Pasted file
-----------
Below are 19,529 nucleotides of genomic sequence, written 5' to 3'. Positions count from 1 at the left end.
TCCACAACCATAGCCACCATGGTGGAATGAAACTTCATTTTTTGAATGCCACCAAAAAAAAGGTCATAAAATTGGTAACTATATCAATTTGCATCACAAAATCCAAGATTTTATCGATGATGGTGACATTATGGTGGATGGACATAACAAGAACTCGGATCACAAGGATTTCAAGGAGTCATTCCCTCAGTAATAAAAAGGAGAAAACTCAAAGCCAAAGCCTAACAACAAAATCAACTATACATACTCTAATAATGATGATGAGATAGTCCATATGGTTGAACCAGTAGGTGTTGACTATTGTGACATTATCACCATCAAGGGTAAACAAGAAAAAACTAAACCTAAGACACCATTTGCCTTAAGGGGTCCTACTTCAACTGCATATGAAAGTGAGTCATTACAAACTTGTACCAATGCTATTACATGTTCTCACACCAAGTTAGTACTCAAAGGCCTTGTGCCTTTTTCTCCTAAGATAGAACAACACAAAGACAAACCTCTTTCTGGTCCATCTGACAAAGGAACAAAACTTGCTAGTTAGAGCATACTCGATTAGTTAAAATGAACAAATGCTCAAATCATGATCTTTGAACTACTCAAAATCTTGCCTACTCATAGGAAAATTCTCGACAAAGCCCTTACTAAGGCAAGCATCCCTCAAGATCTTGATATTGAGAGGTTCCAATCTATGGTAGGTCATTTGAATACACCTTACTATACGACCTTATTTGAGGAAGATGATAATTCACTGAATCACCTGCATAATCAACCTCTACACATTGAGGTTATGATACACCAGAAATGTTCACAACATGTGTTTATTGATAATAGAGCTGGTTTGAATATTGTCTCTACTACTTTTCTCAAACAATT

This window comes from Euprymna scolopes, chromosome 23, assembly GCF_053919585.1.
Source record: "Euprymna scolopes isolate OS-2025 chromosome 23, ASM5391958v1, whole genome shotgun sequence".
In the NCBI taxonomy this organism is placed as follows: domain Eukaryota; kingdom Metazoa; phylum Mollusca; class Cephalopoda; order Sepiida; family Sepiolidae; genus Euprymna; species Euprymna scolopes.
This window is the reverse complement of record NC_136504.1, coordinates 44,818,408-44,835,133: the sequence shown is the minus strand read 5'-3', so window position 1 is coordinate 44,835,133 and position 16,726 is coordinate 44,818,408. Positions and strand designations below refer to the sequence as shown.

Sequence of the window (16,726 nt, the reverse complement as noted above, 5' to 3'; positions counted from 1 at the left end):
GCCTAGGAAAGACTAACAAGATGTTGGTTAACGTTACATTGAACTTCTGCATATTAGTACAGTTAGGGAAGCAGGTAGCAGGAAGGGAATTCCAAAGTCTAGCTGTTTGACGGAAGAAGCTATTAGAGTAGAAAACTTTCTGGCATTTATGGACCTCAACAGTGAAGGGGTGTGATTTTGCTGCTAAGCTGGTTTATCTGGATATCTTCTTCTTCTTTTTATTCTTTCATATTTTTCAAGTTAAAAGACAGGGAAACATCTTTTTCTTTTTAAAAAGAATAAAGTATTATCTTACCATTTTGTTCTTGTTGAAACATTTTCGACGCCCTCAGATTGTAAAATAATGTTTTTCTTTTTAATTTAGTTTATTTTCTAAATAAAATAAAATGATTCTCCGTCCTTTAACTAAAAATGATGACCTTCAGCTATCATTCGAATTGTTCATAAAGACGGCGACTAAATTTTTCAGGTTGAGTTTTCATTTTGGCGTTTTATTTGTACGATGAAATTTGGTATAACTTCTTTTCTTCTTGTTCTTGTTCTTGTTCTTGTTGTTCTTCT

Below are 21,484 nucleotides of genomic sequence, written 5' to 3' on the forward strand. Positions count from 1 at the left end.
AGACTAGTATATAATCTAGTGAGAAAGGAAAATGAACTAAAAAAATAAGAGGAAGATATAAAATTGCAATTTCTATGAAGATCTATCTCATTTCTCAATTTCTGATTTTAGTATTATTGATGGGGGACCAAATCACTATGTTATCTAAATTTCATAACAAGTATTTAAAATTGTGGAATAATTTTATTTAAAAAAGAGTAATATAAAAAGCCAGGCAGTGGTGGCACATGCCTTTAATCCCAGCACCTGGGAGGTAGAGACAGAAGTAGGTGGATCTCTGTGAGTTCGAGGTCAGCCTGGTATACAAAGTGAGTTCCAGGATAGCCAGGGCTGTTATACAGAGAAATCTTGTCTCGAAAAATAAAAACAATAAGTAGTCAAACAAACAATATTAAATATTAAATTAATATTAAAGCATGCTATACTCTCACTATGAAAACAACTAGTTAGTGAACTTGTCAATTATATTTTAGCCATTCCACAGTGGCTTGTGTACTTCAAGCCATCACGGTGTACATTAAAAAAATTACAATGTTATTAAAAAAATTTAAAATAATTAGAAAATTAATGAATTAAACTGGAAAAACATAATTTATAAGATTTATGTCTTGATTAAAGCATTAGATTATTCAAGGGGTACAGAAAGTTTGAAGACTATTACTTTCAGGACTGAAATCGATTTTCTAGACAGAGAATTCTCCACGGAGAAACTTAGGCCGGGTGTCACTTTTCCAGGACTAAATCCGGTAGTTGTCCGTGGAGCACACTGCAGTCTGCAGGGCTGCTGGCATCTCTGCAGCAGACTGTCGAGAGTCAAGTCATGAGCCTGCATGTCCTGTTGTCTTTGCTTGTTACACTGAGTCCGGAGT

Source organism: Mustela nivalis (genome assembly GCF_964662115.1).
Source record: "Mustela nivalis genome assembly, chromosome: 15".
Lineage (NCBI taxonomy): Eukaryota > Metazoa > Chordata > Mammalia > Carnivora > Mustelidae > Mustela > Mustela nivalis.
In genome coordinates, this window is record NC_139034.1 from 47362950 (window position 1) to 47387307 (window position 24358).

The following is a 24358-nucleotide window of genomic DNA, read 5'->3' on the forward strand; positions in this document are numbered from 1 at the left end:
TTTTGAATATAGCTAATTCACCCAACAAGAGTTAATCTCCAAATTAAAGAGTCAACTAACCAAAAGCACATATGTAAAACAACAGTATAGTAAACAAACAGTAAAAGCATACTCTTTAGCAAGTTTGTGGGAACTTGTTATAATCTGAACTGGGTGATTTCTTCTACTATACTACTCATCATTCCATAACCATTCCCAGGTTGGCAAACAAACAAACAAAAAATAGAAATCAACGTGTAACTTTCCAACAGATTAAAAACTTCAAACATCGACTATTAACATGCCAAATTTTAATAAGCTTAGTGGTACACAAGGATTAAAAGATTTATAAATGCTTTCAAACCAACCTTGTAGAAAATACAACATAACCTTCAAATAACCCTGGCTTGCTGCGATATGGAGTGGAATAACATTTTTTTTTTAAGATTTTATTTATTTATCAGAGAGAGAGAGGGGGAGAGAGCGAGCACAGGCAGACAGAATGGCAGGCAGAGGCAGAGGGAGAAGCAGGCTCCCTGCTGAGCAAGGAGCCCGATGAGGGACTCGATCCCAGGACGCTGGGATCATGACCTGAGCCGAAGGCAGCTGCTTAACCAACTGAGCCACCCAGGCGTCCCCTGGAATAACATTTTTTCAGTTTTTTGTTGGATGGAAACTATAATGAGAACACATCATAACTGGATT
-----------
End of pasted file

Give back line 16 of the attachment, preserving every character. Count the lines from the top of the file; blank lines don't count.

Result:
TTTTGAATATAGCTAATTCACCCAACAAGAGTTAATCTCCAAATTAAAGAGTCAACTAACCAAAAGCACATATGTAAAACAACAGTATAGTAAACAAACAGTAAAAGCATACTCTTTAGCAAGTTTGTGGGAACTTGTTATAATCTGAACTGGGTGATTTCTTCTACTATACTACTCATCATTCCATAACCATTCCCAGGTTGGCAAACAAACAAACAAAAAATAGAAATCAACGTGTAACTTTCCAACAGATTAAAAACTTCAAACATCGACTATTAACATGCCAAATTTTAATAAGCTTAGTGGTACACAAGGATTAAAAGATTTATAAATGCTTTCAAACCAACCTTGTAGAAAATACAACATAACCTTCAAATAACCCTGGCTTGCTGCGATATGGAGTGGAATAACATTTTTTTTTTAAGATTTTATTTATTTATCAGAGAGAGAGAGGGGGAGAGAGCGAGCACAGGCAGACAGAATGGCAGGCAGAGGCAGAGGGAGAAGCAGGCTCCCTGCTGAGCAAGGAGCCCGATGAGGGACTCGATCCCAGGACGCTGGGATCATGACCTGAGCCGAAGGCAGCTGCTTAACCAACTGAGCCACCCAGGCGTCCCCTGGAATAACATTTTTTCAGTTTTTTGTTGGATGGAAACTATAATGAGAACACATCATAACTGGATT